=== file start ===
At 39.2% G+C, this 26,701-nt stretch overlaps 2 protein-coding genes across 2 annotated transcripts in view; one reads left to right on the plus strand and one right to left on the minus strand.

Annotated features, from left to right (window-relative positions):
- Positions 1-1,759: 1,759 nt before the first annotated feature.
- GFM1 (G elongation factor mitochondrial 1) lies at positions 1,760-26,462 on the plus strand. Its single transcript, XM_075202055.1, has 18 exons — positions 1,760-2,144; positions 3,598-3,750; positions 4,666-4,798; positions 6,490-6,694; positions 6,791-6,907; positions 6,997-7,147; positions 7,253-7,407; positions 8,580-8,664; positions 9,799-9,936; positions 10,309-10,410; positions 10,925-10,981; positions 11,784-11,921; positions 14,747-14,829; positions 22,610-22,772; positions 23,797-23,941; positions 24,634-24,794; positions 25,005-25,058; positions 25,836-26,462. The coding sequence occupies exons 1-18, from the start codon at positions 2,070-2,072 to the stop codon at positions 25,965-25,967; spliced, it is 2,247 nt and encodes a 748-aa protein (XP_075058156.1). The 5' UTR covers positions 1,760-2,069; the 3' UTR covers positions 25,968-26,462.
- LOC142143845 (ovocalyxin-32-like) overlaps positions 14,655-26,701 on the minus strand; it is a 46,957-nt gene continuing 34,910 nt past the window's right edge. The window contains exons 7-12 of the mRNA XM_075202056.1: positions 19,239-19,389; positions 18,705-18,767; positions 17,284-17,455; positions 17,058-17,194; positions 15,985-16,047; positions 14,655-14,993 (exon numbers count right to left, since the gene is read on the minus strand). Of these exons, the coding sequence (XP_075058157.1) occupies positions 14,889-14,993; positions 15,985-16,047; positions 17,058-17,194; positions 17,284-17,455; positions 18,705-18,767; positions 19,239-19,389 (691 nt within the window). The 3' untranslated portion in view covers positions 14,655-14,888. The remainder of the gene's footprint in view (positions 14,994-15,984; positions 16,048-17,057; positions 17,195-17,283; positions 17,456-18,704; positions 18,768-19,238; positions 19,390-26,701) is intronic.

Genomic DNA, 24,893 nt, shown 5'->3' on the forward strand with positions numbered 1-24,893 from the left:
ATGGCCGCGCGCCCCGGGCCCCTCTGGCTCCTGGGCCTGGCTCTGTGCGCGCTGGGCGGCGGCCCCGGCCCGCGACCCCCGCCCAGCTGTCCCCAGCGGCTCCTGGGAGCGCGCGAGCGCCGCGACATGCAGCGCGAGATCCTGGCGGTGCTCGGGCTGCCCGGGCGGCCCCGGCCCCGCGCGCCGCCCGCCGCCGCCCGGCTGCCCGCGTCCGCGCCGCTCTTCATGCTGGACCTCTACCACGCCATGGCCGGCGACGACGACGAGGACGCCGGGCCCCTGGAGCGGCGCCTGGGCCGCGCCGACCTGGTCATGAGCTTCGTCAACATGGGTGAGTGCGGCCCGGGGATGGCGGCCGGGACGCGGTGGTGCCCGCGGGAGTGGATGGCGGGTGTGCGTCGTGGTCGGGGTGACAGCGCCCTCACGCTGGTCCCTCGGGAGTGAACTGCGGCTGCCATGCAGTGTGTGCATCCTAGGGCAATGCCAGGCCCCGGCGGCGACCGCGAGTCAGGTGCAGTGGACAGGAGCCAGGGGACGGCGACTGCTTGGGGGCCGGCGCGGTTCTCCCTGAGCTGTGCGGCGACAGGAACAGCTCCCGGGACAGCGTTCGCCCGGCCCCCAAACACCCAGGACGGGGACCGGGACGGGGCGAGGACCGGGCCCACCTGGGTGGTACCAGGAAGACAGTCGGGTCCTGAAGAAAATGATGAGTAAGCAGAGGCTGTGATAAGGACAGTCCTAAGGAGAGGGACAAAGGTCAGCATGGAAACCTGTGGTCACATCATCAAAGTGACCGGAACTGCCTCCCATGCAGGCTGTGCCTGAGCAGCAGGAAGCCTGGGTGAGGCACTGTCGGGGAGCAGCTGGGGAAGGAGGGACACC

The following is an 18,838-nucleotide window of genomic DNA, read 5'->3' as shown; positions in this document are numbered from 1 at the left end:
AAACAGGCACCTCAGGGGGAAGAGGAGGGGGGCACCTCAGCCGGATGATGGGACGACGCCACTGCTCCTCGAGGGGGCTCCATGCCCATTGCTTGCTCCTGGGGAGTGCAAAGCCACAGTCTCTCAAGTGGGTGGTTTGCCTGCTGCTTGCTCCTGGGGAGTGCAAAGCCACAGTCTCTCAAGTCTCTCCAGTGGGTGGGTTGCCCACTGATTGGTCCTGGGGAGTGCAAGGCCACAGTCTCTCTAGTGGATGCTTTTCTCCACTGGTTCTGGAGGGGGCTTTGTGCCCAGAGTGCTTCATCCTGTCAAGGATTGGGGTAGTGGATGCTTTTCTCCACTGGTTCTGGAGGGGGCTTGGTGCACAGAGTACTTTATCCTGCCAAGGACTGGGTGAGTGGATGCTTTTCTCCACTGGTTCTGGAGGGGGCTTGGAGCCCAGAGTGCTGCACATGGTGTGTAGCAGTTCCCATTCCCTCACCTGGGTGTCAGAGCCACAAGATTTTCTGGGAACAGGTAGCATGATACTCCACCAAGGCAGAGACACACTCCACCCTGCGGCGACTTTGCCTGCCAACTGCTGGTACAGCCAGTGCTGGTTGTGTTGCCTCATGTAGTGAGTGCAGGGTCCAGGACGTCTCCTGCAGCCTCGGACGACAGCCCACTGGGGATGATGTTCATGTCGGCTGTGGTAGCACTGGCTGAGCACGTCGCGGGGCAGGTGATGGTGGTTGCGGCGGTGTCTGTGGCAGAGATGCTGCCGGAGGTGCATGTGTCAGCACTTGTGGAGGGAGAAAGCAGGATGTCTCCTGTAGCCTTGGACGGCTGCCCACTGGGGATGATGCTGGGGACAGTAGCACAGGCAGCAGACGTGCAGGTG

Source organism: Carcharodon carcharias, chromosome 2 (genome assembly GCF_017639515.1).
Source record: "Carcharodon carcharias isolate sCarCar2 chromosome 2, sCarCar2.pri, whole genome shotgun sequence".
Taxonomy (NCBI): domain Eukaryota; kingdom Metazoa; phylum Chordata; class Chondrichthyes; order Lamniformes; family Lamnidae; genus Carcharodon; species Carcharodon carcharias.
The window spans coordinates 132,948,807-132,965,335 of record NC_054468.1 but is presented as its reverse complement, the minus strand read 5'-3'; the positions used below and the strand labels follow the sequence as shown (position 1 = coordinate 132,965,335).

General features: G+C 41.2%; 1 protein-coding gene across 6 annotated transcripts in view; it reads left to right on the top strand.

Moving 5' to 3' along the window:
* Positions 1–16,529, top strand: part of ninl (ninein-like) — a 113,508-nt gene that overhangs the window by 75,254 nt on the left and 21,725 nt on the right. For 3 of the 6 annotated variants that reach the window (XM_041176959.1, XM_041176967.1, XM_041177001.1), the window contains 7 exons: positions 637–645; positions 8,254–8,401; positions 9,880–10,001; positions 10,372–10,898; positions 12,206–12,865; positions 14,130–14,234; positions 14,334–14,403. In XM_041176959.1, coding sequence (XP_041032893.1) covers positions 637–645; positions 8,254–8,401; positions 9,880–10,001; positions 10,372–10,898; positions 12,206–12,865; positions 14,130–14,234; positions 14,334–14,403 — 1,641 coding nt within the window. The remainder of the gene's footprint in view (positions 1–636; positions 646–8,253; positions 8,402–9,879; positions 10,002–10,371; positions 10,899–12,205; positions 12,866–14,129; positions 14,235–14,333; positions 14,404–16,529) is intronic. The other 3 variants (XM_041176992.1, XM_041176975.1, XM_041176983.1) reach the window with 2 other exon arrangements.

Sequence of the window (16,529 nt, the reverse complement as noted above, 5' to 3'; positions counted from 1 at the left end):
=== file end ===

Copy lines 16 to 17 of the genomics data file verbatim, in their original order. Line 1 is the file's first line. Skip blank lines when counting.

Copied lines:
* Positions 1–16,529, top strand: part of ninl (ninein-like) — a 113,508-nt gene that overhangs the window by 75,254 nt on the left and 21,725 nt on the right. For 3 of the 6 annotated variants that reach the window (XM_041176959.1, XM_041176967.1, XM_041177001.1), the window contains 7 exons: positions 637–645; positions 8,254–8,401; positions 9,880–10,001; positions 10,372–10,898; positions 12,206–12,865; positions 14,130–14,234; positions 14,334–14,403. In XM_041176959.1, coding sequence (XP_041032893.1) covers positions 637–645; positions 8,254–8,401; positions 9,880–10,001; positions 10,372–10,898; positions 12,206–12,865; positions 14,130–14,234; positions 14,334–14,403 — 1,641 coding nt within the window. The remainder of the gene's footprint in view (positions 1–636; positions 646–8,253; positions 8,402–9,879; positions 10,002–10,371; positions 10,899–12,205; positions 12,866–14,129; positions 14,235–14,333; positions 14,404–16,529) is intronic. The other 3 variants (XM_041176992.1, XM_041176975.1, XM_041176983.1) reach the window with 2 other exon arrangements.

Sequence of the window (16,529 nt, the reverse complement as noted above, 5' to 3'; positions counted from 1 at the left end):